The NBA has always been a superstar-driven league where championship teams are generally led by one or two of the league’s 10 best players.
Championship dynasties – teams that have won at least three titles with the same primary leaders – are remembered for their one-name superstars.
Those dynasties include George Mikan’s Lakers, Bill Russell’s Celtics, the Magic Johnson-Kareem Abdul-Jabbar Lakers, the Larry Bird-Kevin McHale-Robert Parish Celtics, the Michael Jordan-Scottie Pippen Bulls, the Shaquille O’Neal-Kobe Bryant Lakers and Tim Duncan’s Spurs.
The 2014-15 Eastern Conference-leading Atlanta Hawks are an unusual championship contender; four of their players made the All-Star team (Al Horford, Kyle Korver, Paul Millsap and Jeff Teague) but none of their players are superstars. No Hawk would rightfully be considered to rank among the NBA’s top 10 players.
Horford is a three-time All-Star but only once in his eight-season career has he been listed among the league’s best 15 players – All-NBA Third Team selection in 2010-11. First-time All-Star Korver is a 12-year journeyman who has played for four different teams and he has never averaged more than 14.4 points per game (PPG) in a full season.
Millsap had seven solid seasons with the Utah Jazz before averaging a career-high 17.9 PPG in 2013-14, his first year with the Hawks. His numbers have dipped slightly this season but team success brings individual recognition and the coaches honored Millsap with his second consecutive All-Star selection. First-time All-Star Teague is a six-year veteran in his fourth year as a starter. He may now be blossoming into one of the league’s top point guards but prior to this season he likely would not have been on anyone’s top 10 list at his position.
The Hawks are successful because their whole is greater than the sum of their parts. The Hawks rank sixth in scoring (103.4 PPG), fourth in points allowed (96.8 PPG), fourth in field goal percentage (.471) and fourth in defensive field goal percentage (.434). The Hawks are tied for second in three-pointers made and first in three-point field goal percentage.
Can a well-balanced team with no superstars win an NBA championship? Two NBA championship teams defy the superstar-driven model. The 1979 Seattle SuperSonics featured All-Star center Jack Sikma, All-Star guard Dennis Johnson and Gus Williams, a future All-NBA guard who led Seattle with 19.2 PPG in the regular season and 26.7 PPG in the playoffs.
No SuperSonic made the All-NBA Team in 1979, though Sikma finished a distant seventh in the MVP balloting after receiving a handful of votes. Johnson won the 1979 NBA Finals MVP and developed into an All-NBA guard; he was inducted in the Basketball Hall of Fame after winning two more championships, though he was the fourth option on the Bird-McHale-Parish Celtics title teams in 1984 and 1986.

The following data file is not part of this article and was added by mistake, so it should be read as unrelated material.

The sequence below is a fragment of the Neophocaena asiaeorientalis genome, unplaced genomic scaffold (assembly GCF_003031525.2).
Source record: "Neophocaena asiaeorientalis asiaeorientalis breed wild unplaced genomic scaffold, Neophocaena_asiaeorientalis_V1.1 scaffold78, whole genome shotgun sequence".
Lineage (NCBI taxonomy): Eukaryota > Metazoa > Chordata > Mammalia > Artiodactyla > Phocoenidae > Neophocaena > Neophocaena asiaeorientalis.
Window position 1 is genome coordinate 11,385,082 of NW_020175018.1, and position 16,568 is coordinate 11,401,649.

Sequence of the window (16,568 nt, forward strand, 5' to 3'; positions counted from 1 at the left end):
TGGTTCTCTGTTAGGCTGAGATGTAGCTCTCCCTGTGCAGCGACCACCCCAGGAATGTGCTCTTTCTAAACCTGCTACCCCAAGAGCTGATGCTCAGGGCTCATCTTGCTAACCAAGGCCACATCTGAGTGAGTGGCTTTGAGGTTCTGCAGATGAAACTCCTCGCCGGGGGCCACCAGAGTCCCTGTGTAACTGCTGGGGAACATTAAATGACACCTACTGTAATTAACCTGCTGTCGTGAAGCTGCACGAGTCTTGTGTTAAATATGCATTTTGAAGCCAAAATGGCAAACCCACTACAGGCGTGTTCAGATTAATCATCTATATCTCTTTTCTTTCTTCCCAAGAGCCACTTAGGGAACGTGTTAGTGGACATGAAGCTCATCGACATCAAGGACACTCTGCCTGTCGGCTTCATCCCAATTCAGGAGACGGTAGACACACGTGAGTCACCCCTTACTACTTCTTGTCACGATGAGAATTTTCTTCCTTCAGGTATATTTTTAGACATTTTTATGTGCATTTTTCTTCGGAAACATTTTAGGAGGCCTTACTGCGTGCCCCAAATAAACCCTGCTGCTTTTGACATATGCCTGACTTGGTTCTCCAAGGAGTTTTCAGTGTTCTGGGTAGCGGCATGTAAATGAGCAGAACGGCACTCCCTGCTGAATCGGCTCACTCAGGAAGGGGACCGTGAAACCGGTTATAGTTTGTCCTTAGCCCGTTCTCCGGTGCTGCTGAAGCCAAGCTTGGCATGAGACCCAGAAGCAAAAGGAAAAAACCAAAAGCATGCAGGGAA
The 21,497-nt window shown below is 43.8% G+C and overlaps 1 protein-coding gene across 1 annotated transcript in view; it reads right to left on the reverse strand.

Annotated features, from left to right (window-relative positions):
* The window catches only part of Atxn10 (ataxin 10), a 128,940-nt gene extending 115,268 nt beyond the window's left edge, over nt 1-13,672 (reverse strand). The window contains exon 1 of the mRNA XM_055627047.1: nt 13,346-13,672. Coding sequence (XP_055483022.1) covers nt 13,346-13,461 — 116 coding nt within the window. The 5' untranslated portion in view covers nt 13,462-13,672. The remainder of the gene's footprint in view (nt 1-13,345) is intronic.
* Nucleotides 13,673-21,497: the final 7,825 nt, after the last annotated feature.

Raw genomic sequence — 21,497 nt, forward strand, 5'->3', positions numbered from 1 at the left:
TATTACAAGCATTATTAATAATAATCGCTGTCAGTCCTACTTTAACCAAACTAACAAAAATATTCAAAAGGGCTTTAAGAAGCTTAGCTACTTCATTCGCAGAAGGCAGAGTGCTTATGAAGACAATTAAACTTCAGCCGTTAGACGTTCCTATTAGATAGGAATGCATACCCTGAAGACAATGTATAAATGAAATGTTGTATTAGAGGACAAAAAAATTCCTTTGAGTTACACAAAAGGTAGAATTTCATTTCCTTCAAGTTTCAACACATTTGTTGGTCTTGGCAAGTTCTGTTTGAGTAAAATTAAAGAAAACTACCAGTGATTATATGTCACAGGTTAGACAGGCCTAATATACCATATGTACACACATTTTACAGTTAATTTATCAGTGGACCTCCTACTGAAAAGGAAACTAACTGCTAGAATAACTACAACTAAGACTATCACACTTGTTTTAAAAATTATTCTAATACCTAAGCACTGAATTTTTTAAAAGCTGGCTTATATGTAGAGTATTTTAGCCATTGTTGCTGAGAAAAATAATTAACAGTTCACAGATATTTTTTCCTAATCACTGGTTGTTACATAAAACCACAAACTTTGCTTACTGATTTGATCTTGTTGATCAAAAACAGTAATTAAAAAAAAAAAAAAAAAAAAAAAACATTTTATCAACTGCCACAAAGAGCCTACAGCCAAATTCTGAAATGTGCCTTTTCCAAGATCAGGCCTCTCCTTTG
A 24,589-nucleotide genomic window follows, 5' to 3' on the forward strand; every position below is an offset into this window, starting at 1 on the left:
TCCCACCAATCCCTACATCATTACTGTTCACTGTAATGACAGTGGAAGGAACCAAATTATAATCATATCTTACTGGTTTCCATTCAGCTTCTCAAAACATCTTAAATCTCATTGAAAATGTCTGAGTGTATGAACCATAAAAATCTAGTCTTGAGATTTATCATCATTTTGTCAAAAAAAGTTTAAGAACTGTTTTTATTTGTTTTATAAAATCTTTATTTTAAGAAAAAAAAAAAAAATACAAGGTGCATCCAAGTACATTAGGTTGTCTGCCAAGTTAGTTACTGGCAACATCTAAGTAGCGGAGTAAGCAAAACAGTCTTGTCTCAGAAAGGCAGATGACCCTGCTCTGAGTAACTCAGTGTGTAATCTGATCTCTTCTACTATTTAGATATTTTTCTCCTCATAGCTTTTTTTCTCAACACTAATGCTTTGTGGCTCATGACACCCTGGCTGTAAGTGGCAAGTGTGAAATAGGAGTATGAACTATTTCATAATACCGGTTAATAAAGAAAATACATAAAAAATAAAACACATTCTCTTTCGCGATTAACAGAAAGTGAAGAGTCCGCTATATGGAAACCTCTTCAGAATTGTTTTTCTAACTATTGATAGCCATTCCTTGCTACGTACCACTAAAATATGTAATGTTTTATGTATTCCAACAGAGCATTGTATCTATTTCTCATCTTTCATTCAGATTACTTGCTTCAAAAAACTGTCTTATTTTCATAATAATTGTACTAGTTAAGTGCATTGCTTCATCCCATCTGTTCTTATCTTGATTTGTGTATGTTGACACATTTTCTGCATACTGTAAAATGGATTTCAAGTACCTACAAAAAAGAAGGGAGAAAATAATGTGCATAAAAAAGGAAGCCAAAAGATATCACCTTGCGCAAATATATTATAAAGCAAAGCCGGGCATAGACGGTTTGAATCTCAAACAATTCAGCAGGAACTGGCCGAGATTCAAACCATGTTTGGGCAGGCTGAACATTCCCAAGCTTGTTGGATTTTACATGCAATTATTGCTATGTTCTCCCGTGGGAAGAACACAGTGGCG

The 2004 Detroit Pistons only had one All-Star (Ben Wallace), though two years later that same nucleus sent four players to the All-Star Game (Chauncey Billups, Richard Hamilton, Ben Wallace and Rasheed Wallace). Ben Wallace made the 2004 All-NBA Second Team and he finished seventh in MVP voting, 154 points behind sixth place finisher Shaquille O’Neal. Wallace won the Defensive Player of the Year award four out of five years in the 2000s, but 2004 was the one year during that span when he did not receive that honour. Chauncey Billups earned the 2004 NBA Finals MVP despite not making the All-Star team that season.
The Hawks’ biggest weakness, literally, is size. Their front court is skilful but small and the team ranks 25th in rebounding, with their opponents out-rebounding them by nearly three per game. Big teams like Chicago or Cleveland could give Atlanta trouble in the playoffs, when the game slows down and each possession is more critical because there are fewer possessions per game.
A team driven by a superstar or superstars will probably eliminate the Hawks in the 2015 playoffs. But if the Hawks maintain their high level of offensive and defensive efficiency while continuing to mask their weakness on the boards perhaps they will join the very small list of teams that won an NBA championship despite not featuring at least one of the league’s 10 best players.